CARES Act Includes Behavioral Health and Substance Abuse ProvisionsMarch 30, 2020 |
Several of the provisions in the Coronavirus Aid, Relief, and Economic Security Act (CARES Act), signed into law on March 27, will help people with substance use disorders (SUDs) and the healthcare professionals who care for them. Congress has recognized that people with SUDs are especially vulnerable during the current public health emergency, and economic hardship is likely to expand the SUD crisis further.
With states imposing lockdowns and many individuals unable to get to their support groups, it becomes easy to “fall off the wagon” and begin using substances that may be available and too tempting to pass up. Congress realized that without addressing this potential problem, there may be bigger problems to deal with in the months and years ahead.
Here are two important developments in the CARES Act:
- The Substance Abuse and Mental Health Services Administration will receive $425 million to address mental health and substance use disorder needs as a result of the coronavirus pandemic, including:
- $250 million for Certified Community Behavioral Health Clinics to increase access to mental health care services.
- $50 million for suicide prevention, to provide increased support for those most in need of intervention.
- $100 million in emergency response grants, flexible funding to address mental health and substance use disorders, as well as to provide resources and support to youth and the homeless, throughout the pandemic.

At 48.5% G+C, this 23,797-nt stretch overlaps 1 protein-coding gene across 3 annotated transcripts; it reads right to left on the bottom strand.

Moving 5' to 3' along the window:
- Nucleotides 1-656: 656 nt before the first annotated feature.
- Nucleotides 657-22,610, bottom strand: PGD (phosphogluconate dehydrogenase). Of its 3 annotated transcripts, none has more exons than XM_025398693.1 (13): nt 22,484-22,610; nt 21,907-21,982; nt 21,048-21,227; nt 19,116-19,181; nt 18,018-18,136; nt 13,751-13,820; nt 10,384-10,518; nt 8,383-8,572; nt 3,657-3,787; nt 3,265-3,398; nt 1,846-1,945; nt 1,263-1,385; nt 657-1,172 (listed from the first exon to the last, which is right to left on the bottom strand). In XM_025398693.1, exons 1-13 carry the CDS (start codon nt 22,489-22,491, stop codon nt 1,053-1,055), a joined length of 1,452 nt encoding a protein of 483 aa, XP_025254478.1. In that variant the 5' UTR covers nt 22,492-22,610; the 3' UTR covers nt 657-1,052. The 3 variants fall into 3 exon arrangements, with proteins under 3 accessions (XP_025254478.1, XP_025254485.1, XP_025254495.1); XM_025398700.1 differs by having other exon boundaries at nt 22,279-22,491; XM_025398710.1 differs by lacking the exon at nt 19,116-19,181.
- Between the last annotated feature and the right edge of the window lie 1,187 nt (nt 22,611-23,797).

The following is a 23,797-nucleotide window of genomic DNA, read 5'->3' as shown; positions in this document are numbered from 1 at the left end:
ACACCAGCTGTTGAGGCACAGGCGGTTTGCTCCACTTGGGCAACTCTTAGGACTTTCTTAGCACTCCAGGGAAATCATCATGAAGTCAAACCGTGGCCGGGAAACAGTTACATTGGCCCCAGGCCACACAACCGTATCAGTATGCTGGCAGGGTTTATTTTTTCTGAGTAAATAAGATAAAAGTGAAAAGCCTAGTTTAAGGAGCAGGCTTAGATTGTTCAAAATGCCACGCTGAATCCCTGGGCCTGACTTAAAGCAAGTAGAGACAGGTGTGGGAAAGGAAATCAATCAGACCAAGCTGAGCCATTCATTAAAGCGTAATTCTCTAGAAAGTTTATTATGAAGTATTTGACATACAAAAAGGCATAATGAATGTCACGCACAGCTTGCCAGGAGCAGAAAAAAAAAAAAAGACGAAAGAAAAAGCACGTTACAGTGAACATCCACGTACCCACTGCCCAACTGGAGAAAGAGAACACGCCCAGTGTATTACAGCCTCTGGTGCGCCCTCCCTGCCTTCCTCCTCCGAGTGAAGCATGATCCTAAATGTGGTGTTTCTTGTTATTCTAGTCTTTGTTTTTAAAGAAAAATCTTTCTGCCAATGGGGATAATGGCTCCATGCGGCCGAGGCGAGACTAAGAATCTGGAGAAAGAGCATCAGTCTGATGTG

- The federal privacy restrictions found in 42 CFR Part 2 (“Confidentiality Of Substance Use Disorder Patient Records”) have been revamped to allow health professionals who treat substance use disorders to share patient records for care coordination purposes, if a patient consents. At a time when treatment is increasingly provided remotely, and when any one patient may be receiving care from multiple providers, this will help streamline information sharing. The provision includes strong patients’ privacy protections under HIPAA, and law enforcement authorities are prohibited from using patient records for investigations.
Strict privacy precautions are important but, during these unprecedented times, providing individuals with the help they need is a higher priority. For those who are feeling the extreme stresses of the pandemic, barriers need to be removed so they may talk out their feelings and obtain much-needed advice. Allowing telephone conversations and other means for mental health providers to more easily communicate with those in need is what is required under the circumstances; it is more efficient for mental health providers to make one telephone call after another to their patients instead of in-person visits, which are not workable at present.
- Christopher J. Kutner